Add a trigger by clicking the bottom right button. A dialog box will popup and you can select the conditions of the trigger.

You can select the function in the script to run, as mentioned earlier, and the type of trigger. For Google Sheets, there are more options for triggering the script. More on that later.


Before you begin, it is good to know that every entity in G Suite have an id. This id is the gibberish string that you see in the URL of an opened Google Sheets, Google Docs or even a folder in Google Drive. It is highlighted in yellow in the image below.

Google Docs ID

Knowing the id of the particular file or folder allow you to carry out your operations without having to write the code to search for it. Then again, you can search them by name.

The entities that can be called and utilized in the App Script are documented here. Let’s take a look at DriveApp for example.

Example With Google Drive On Time Driven Trigger

Let’s say you want to remove editors you previously gave access to in your files. You want them to be removed when the files are moved into a particular folder.

function removeEditors() {
  var folder = DriveApp.getFolderById(ID_OF_FOLDER);


function iterateFiles(folder) {
  var files = folder.getFiles();
  while (files.hasNext()) {
    var file =;
    Logger.log(`Looking at file ${file.getName()}`);

    var editors = file.getEditors();
    editors.forEach(function(editor) {
      var email = editor.getEmail();
      var approvedEmails = [

      if (!approvedEmails.includes(email)) {
        Logger.log(`Removing editor: ${email} from ${file.getName()}`);

Given the ID_OF_FOLDER, this script will iterate through all the files in that folder, and for each file it will check if its editors’ emails are under the list of approved emails. If their email is not in the list, they are stripped of the editor role in the file.

Note the way the files variable is being looped. The loop is carried out if hasNext() returns true, and the next file in line is retrieved via next(). This is different from how the editors are looped with forEach, which is, I believe, the usual way developers loop through iterators in JavaScript.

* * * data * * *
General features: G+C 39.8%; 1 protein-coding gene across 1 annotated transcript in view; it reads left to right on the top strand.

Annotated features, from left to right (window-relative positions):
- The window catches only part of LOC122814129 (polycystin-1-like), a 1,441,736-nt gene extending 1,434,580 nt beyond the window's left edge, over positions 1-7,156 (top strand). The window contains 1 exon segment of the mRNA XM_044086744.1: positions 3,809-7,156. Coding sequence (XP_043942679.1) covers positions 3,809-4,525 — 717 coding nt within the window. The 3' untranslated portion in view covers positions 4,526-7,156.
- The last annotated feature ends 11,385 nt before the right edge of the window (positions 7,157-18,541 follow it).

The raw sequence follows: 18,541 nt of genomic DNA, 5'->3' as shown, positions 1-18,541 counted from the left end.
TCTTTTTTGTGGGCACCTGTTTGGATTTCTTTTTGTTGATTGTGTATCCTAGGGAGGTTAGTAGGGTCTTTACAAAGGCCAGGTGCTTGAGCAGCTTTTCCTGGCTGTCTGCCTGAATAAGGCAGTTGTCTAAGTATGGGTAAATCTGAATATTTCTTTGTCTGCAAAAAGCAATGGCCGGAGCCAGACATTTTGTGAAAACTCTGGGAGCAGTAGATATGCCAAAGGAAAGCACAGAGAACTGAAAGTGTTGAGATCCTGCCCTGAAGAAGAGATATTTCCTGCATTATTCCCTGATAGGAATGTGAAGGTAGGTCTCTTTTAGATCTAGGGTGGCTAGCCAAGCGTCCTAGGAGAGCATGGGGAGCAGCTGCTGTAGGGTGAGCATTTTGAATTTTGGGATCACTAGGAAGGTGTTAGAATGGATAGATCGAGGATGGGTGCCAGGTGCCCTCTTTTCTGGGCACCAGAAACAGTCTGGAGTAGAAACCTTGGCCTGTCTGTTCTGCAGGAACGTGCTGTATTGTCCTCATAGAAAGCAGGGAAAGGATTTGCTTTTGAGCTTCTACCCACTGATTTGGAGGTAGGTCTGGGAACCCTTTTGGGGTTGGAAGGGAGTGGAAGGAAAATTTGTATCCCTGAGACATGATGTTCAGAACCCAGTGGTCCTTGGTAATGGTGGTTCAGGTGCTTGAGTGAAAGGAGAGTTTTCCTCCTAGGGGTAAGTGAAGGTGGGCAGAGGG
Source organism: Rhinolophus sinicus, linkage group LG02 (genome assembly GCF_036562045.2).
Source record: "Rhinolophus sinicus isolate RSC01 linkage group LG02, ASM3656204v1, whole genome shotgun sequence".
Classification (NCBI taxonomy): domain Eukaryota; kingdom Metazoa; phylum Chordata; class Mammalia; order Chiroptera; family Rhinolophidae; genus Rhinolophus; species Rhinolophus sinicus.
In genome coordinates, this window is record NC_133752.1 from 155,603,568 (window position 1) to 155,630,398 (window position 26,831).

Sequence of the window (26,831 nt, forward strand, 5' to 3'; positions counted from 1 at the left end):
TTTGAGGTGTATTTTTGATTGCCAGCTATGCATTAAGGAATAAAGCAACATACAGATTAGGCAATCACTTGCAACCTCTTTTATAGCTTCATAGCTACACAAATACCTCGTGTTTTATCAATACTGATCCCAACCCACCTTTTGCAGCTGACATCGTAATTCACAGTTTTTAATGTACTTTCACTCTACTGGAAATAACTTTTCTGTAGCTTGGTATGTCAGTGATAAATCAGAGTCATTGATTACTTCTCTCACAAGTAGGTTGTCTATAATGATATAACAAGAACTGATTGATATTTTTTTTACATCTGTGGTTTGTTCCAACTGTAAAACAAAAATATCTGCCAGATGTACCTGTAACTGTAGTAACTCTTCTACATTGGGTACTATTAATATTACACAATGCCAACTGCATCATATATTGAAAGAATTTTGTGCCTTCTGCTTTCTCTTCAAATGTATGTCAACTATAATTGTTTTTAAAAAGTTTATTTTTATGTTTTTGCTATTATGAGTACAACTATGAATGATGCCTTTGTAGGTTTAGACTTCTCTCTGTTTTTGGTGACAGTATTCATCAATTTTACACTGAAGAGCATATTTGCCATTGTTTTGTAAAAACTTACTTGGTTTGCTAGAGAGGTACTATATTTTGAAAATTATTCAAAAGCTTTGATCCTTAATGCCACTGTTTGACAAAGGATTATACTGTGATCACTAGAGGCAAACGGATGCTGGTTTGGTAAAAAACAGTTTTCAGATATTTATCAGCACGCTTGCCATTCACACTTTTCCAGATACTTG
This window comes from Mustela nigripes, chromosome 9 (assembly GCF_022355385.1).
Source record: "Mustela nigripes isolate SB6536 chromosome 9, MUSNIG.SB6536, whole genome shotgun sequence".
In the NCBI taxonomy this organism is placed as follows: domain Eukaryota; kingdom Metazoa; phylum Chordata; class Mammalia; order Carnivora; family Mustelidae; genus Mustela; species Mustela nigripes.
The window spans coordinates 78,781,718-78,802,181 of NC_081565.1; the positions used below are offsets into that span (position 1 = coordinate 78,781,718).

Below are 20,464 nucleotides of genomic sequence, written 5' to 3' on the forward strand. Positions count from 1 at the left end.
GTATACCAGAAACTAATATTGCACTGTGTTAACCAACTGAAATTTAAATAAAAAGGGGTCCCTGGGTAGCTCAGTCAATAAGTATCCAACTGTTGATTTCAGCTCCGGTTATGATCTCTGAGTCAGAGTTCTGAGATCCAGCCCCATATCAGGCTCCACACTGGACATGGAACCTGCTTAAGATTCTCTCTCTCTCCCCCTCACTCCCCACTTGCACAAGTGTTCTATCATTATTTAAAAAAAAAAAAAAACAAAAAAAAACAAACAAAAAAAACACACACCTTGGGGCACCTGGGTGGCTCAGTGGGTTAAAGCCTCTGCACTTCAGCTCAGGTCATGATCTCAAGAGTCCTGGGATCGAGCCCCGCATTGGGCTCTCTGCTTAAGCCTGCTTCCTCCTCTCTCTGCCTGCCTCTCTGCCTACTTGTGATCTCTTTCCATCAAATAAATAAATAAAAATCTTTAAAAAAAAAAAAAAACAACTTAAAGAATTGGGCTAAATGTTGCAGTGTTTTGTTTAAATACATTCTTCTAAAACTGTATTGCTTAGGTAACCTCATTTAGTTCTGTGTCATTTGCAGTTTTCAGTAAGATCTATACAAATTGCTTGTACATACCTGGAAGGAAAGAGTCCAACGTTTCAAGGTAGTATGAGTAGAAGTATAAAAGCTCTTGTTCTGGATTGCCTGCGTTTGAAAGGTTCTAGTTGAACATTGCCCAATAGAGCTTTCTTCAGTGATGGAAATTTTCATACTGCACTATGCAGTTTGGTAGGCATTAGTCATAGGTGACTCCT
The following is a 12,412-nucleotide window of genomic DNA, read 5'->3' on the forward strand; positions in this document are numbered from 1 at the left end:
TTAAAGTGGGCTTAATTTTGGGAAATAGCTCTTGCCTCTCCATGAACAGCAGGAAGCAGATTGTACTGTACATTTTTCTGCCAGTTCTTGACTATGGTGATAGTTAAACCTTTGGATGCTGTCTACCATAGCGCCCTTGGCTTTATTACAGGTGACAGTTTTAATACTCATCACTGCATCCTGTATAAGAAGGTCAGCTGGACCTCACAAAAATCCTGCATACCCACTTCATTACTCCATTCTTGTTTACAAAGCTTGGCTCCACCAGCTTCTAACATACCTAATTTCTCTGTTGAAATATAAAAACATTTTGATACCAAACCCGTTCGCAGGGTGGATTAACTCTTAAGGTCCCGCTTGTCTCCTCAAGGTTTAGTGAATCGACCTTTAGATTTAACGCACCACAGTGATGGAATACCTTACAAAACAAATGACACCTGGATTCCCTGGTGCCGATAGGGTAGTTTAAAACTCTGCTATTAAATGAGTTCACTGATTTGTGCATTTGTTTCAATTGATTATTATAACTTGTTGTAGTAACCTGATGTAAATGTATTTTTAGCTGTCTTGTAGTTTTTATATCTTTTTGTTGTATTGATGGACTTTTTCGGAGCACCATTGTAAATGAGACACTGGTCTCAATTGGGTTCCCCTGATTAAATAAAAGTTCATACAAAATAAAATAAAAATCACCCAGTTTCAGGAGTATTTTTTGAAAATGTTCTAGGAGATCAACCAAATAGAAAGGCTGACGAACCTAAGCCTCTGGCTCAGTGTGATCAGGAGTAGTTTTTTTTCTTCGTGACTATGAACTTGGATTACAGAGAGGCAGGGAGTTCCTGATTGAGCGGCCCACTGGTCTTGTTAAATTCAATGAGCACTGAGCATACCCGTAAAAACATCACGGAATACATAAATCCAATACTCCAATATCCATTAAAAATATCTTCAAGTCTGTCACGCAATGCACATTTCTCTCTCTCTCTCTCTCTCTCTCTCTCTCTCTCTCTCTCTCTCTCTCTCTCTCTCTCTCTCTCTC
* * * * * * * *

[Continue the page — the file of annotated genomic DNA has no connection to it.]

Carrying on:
The last step is to setup the time driven trigger to your liking.

The code, unfortunately, cannot be optimized by checking the lastUpdatedDate() of the file and sparing the need to loop through editors for files that were moved into this folder eons ago. This is because moving files into different folders does not update the file’s lastUpdatedDate().

Albeit a small inconvenience, I do expect more features and attributes in the future in App Script to be developed for us to utilize and optimize our codes. Until then, I sincerely hope that it stays free, as it already it right now, without any usage limitation or tiering. In fact, I hope it stays free forever!

Example With Google Sheet OnEdit Trigger

Let’s look at another example with Google Sheet. In a spreadsheet, we want to compile the values entered in a sheet into another sheet in the same spreadsheet in real time. Simple and straightforward. Let’s see how we can work on it.

Before that, take note of an extremely crucial step. Make sure the spreadsheet is a Google Sheet. If you uploaded a Microsoft Excel sheet and opened it using Google Spreadsheet, you will not be able to run any App Script until you convert it to a Google Sheet. If this applies to you, go to File -> Save as Google Sheet as shown below to make this necessary change.

Save as Google Sheets

The function is as shown below.

function compile(event) {
  var row = event.range.getRow();
  var column = event.range.getColumn();
  var value = event.range.getValue();
  var spreadsheet = SpreadsheetApp.getActiveSpreadsheet();
  var targetSheet = spreadsheet.getSheetByName("Target Sheet")
  targetSheet.getRange(row, column).setValue(value * 2)

We get the row and column that the user was editing on, whichever sheet that was, and multiply its value by 2 before saving it in the same row and column in the desired sheet with the name Target Sheet.

Now to add the trigger. In the script editor, click on the clock icon. It will bring you to the triggers of this project. Click on the button to add trigger on the bottom right of the page. Under Select event source, you will now see a new option From spreadsheet, and when you select it, you can select the event type to kickstart the function. We are looking for the onEdit event type for this case.

As you can see, this project is associated to only 1 spreadsheet – the spreadsheet it was created from. Additionally, each spreadsheet can have only 1 project as well.

Hence, you cannot have the same script running on different spreadsheet. At least if you did it this way. There may be another way to do so and overcome this restriction but I have yet to explore it.


The potential of App Scripts does not end here. Other than scripts, you can even code out html views to present visual dashboard based on real time changes.